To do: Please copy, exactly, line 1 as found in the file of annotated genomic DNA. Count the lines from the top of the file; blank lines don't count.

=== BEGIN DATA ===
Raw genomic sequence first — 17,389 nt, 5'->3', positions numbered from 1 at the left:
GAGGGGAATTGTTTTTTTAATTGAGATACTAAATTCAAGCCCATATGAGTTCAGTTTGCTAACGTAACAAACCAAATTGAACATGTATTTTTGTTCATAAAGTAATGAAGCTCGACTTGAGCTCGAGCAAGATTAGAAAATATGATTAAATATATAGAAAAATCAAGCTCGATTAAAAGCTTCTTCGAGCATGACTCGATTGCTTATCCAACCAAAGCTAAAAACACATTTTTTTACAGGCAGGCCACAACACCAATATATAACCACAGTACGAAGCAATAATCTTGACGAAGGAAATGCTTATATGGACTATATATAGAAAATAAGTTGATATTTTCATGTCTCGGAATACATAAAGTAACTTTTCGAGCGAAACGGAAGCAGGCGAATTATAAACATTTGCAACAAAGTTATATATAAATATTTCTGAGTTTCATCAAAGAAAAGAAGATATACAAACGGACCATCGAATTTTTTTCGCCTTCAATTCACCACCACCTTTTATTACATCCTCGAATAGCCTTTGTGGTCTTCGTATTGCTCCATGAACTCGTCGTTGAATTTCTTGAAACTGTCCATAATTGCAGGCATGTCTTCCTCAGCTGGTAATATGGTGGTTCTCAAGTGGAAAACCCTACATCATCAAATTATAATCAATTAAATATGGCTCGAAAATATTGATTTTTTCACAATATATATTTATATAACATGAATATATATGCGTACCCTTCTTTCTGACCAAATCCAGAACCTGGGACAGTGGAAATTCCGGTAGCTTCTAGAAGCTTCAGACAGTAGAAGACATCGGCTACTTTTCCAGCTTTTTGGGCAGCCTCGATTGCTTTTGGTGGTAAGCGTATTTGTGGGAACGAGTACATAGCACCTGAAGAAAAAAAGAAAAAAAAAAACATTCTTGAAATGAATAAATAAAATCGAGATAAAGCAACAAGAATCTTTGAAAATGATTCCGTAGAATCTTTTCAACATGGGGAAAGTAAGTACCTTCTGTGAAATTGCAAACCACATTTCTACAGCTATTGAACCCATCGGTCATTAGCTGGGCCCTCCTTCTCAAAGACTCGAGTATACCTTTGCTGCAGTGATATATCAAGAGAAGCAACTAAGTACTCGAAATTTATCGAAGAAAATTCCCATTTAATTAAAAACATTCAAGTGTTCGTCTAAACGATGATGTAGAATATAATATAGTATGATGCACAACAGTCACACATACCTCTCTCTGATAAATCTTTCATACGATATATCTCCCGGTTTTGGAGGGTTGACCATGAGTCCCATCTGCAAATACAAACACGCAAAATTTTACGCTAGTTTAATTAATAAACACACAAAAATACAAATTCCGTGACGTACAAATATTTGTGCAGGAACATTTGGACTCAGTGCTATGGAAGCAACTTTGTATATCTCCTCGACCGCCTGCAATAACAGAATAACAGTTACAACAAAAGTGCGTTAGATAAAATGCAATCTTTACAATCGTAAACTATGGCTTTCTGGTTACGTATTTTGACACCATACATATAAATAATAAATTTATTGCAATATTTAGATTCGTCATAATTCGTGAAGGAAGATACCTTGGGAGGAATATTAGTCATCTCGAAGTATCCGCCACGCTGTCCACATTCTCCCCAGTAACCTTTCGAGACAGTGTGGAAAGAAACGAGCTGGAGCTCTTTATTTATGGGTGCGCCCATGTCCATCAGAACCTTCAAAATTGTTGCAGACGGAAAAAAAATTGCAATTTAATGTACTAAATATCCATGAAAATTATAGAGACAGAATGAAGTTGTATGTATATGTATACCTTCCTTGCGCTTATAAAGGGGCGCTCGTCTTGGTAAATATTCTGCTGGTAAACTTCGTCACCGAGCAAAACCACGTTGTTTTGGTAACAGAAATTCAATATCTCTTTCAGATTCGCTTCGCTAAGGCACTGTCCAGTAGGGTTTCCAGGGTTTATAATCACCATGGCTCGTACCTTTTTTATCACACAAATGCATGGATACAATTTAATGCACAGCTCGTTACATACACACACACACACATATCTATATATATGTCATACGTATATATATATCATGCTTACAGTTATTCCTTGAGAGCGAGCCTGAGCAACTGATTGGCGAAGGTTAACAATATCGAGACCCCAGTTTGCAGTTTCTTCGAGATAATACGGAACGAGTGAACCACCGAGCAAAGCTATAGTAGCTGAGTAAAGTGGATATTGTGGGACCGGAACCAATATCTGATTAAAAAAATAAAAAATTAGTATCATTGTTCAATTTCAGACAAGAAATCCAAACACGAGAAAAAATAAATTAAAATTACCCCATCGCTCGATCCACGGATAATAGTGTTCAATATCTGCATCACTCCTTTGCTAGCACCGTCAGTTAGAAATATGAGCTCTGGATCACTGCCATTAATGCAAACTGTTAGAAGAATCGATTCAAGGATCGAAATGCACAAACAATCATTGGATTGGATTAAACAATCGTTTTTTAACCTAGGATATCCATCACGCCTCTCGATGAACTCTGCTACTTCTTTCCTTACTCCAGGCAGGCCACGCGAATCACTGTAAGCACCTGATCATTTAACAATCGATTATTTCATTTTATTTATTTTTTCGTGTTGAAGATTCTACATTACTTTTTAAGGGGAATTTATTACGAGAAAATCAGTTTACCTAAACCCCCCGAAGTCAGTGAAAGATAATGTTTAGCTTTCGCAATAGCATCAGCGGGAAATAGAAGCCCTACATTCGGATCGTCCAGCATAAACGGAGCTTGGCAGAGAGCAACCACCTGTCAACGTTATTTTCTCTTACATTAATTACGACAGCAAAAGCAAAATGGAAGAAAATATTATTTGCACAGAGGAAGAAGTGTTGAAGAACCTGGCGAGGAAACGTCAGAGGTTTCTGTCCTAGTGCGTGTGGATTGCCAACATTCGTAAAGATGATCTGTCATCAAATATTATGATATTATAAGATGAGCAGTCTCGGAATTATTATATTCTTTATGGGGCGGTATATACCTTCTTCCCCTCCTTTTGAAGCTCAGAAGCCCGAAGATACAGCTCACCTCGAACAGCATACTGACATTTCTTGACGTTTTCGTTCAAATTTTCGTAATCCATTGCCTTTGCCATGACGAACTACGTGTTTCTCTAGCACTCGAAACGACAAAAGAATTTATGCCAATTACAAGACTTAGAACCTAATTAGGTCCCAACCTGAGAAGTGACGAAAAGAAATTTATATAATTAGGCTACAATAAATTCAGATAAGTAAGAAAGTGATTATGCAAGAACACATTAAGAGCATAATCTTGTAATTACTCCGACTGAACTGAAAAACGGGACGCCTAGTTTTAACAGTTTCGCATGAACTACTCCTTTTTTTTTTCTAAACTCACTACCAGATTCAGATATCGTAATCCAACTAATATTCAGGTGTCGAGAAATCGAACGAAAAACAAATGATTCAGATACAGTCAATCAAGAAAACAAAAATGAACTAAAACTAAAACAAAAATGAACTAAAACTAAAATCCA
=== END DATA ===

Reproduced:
Raw genomic sequence first — 17,389 nt, 5'->3', positions numbered from 1 at the left: